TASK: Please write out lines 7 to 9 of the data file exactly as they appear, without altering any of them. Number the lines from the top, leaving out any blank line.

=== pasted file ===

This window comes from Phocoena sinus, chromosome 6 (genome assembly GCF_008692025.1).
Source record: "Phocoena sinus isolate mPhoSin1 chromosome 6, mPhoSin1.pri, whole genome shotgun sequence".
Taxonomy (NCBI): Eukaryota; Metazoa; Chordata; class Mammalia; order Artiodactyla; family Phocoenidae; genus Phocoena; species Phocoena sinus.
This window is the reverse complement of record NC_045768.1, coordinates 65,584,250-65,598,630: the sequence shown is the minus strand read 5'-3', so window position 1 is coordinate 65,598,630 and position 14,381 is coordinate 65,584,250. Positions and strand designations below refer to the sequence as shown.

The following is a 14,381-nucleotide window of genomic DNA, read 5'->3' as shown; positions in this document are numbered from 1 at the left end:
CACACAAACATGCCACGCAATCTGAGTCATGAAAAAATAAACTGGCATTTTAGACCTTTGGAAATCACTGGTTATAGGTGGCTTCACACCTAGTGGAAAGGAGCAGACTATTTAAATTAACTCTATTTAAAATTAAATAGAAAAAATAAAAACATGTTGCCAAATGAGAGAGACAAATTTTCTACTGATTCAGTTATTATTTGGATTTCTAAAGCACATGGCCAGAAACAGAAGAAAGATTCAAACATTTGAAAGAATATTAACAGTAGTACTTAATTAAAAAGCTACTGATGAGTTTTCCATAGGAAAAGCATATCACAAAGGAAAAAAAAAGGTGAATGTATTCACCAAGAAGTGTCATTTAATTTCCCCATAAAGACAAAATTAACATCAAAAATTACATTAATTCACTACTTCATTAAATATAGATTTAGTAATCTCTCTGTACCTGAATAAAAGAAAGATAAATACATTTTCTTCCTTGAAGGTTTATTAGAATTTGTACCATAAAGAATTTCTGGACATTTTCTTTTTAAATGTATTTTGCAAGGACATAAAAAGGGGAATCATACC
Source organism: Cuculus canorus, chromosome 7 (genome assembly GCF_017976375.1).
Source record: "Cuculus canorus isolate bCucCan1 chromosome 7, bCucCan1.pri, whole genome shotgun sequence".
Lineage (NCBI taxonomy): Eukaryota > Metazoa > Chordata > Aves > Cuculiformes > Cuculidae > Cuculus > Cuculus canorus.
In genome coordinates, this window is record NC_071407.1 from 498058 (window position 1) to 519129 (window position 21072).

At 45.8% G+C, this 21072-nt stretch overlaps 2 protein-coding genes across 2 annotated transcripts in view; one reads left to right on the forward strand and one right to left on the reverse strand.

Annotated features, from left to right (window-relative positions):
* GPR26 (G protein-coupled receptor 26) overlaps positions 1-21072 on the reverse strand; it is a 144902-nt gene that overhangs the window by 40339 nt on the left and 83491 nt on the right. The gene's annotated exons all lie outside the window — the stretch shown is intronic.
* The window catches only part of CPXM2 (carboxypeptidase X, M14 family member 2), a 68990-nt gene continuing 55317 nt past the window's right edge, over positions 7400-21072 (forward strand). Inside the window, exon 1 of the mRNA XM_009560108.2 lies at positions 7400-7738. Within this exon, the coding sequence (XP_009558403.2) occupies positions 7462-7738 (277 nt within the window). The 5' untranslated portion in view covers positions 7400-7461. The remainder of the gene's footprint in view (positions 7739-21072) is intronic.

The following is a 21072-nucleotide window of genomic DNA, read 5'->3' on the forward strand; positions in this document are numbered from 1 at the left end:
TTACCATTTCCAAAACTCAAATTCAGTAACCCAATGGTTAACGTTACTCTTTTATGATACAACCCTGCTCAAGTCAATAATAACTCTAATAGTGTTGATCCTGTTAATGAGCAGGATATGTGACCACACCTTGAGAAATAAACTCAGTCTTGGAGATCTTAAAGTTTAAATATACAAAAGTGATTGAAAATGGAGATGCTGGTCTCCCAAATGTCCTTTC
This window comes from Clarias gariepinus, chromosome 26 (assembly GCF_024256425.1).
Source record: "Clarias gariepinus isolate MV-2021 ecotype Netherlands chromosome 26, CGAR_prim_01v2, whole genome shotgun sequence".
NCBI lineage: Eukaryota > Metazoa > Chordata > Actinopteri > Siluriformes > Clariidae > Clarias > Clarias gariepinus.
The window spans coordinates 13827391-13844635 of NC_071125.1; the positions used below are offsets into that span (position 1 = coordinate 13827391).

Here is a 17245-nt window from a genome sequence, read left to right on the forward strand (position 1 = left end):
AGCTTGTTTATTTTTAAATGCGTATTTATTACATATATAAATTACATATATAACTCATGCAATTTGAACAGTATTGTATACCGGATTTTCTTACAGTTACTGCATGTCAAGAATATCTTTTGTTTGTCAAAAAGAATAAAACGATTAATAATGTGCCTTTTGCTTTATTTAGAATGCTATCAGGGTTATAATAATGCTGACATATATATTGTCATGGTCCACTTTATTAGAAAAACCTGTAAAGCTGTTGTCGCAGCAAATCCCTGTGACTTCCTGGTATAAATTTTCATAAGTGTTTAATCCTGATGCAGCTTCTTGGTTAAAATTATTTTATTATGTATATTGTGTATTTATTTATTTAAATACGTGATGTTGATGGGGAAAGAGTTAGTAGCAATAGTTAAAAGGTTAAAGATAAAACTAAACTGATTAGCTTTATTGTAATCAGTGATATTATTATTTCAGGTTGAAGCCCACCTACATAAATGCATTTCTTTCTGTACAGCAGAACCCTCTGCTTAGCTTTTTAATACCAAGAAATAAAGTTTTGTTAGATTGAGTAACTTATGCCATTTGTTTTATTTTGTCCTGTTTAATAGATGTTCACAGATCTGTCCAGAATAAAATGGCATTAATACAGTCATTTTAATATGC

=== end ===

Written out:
Source organism: Cuculus canorus, chromosome 7 (genome assembly GCF_017976375.1).
Source record: "Cuculus canorus isolate bCucCan1 chromosome 7, bCucCan1.pri, whole genome shotgun sequence".
Lineage (NCBI taxonomy): Eukaryota > Metazoa > Chordata > Aves > Cuculiformes > Cuculidae > Cuculus > Cuculus canorus.